Thundersnow was reported as this band came through Roanoke so don’t be shocked to hear a bit of thunder around here early in the morning.
10:30 p.m. update
Two more models are in this evening, the NAM and its companion, the high-resolution NAM. Neither suggest massive snow totals, but more moderate amounts and paint a picture pretty consistent with our forecast. The totals shown in the map below cover the entire event, ending in the evening (unlike the HRRR simulation shown in our 9:45 p.m. update, only through 2 p.m.). They may be biased a hair on the high side because some of the snow projected would likely compact and/or melt.
9:45 p.m. update
We’re now getting into the range in which short-term models can give us sneak preview as to what we might expect from the storm in its opening act. Below is a snowfall simulation from the HRRR model, which shows widespread 3 to 6 inch amounts through 2 p.m. Of course, snow may continue for a few hours after that, so it may be an underestimate of the total storm snow potential. Also, the model probably wouldn’t be able to pick up on where localized bands of particularly heavy snow might set up. On the other hand, some of the snow shown in this model would likely compact and/or melt falling in the middle of the day during March, so taking everything together, it may be a reasonable projection.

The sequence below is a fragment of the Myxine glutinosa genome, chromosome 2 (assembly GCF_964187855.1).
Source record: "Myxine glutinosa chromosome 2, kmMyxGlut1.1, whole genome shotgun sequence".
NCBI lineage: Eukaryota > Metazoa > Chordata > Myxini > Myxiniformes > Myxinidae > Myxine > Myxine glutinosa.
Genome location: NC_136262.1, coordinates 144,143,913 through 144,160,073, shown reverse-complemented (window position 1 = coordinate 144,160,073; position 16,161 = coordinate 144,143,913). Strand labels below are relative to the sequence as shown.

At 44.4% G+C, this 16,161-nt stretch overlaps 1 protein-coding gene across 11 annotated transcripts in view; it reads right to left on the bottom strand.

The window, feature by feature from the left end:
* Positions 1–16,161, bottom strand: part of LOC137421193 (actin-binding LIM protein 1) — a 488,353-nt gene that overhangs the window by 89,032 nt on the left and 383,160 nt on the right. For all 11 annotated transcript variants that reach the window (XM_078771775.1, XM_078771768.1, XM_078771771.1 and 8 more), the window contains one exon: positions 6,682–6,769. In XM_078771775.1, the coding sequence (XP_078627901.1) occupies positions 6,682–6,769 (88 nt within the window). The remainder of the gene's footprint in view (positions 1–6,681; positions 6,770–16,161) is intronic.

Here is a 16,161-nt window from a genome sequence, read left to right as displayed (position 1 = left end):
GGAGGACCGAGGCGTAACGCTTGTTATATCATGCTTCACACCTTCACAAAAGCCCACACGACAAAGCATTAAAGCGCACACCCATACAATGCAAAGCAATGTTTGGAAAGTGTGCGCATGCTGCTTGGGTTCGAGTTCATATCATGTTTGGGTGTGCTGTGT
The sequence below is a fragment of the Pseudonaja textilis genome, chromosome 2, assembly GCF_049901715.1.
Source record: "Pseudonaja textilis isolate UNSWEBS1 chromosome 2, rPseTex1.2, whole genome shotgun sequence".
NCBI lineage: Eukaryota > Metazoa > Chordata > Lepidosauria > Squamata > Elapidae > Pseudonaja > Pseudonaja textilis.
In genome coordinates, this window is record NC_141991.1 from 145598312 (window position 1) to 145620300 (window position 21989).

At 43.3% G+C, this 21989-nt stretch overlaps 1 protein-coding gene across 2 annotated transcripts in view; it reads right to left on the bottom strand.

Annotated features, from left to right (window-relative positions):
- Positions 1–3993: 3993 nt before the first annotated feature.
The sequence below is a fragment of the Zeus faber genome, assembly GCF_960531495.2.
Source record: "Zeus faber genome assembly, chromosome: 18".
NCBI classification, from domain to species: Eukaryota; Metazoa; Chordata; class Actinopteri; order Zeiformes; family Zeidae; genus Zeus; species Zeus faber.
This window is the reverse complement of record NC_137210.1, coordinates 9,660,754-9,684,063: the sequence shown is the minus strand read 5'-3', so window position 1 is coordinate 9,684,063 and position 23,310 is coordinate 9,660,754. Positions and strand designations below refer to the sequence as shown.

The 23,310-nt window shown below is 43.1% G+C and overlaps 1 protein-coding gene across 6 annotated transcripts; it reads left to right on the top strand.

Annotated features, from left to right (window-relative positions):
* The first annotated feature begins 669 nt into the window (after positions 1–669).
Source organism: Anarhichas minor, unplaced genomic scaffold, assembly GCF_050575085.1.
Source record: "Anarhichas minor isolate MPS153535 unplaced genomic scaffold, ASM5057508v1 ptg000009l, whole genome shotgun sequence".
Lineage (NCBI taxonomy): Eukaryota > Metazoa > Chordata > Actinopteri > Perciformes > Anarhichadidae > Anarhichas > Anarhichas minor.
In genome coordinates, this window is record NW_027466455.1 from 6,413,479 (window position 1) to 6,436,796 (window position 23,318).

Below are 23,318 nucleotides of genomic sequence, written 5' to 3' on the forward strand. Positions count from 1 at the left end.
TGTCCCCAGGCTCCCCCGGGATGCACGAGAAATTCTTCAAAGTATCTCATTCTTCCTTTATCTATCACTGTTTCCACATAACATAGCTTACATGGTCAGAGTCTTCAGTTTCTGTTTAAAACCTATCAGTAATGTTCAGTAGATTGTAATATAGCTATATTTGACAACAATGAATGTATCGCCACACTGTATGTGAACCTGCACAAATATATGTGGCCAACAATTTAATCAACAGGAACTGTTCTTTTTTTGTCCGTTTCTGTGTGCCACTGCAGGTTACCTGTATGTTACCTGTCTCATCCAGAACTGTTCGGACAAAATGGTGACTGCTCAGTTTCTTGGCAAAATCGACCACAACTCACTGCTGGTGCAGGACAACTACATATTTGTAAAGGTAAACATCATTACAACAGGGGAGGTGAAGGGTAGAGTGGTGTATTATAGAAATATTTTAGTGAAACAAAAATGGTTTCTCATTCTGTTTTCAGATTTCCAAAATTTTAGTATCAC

8:40 p.m. update
The Capital Weather Gang, in 2017, developed its winter storm impact scale to rate these events from 1 to 5 based on how severely they impact the region. It takes into account a lot of variables, including not only how much snow, but also the duration of the event, temperatures, wind, weight of the snow, whether the storm coincides with rush hour, and so forth.
Rating north of downtown Washington